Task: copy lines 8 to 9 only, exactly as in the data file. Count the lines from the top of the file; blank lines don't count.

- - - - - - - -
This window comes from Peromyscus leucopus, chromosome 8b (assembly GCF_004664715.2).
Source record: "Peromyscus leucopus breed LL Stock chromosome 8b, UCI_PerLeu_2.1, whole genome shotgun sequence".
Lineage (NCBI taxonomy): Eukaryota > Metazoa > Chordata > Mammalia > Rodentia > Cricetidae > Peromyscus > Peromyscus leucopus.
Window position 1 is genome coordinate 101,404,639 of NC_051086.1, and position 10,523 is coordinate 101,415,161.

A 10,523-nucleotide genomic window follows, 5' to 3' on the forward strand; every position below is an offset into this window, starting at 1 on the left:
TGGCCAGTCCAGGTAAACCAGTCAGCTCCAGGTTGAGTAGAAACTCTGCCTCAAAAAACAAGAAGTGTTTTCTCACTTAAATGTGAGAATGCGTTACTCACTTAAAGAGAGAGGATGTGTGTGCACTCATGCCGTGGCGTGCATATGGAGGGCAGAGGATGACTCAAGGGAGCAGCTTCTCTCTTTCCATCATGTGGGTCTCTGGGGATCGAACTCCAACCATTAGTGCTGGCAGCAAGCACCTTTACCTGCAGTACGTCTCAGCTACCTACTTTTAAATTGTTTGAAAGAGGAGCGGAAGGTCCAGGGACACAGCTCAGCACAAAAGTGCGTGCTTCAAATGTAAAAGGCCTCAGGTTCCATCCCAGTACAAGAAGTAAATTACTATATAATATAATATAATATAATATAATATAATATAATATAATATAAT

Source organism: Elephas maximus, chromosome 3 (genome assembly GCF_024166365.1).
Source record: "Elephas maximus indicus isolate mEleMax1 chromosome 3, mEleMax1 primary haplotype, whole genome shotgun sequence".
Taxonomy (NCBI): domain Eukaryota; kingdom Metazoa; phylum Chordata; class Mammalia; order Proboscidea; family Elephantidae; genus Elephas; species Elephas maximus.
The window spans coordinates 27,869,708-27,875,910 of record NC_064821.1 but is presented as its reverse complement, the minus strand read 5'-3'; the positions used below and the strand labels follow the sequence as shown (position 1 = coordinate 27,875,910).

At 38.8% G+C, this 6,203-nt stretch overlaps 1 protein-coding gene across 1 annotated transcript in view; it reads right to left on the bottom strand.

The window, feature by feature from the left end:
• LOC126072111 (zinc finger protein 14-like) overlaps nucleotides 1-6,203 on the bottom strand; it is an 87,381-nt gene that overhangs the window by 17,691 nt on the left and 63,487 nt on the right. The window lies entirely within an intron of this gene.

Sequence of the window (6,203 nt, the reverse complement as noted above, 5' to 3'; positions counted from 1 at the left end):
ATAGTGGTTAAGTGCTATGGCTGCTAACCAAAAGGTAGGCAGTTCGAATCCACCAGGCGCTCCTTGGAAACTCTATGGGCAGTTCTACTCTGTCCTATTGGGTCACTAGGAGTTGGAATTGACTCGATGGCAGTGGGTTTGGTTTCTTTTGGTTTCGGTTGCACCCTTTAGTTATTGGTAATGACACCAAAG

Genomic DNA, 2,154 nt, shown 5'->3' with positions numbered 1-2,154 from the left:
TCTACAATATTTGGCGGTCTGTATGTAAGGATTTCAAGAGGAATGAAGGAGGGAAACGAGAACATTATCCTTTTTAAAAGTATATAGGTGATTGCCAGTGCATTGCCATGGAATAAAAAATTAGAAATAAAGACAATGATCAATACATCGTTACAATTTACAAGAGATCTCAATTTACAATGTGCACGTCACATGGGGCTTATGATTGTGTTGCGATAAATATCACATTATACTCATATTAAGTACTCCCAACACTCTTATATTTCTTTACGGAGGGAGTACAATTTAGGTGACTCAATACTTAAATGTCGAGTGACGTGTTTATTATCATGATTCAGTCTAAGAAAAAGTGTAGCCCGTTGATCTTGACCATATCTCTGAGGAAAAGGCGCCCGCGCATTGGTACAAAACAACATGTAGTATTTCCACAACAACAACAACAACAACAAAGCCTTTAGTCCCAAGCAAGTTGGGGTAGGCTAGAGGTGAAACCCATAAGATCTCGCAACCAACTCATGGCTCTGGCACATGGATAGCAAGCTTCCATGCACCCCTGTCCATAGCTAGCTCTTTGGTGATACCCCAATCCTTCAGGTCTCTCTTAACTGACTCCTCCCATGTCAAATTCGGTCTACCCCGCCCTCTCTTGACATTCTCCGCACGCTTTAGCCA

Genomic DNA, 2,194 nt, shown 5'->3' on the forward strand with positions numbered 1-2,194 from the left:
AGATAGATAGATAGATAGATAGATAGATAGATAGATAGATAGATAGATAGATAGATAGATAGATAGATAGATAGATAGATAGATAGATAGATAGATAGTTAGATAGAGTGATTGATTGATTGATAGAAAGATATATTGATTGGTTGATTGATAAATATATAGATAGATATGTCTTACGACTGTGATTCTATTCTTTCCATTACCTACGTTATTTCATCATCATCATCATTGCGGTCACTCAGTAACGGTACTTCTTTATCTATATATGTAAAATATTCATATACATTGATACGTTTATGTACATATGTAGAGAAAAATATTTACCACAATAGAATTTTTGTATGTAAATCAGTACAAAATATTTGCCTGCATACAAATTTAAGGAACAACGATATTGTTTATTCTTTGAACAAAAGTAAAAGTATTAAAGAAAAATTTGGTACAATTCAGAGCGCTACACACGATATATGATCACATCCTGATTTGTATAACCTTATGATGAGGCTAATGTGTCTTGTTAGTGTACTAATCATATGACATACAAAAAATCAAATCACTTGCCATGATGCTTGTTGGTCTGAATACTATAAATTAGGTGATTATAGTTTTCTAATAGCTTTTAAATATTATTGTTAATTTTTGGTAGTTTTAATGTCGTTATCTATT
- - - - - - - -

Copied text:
Source record: "Elephas maximus indicus isolate mEleMax1 chromosome 3, mEleMax1 primary haplotype, whole genome shotgun sequence".
Taxonomy (NCBI): domain Eukaryota; kingdom Metazoa; phylum Chordata; class Mammalia; order Proboscidea; family Elephantidae; genus Elephas; species Elephas maximus.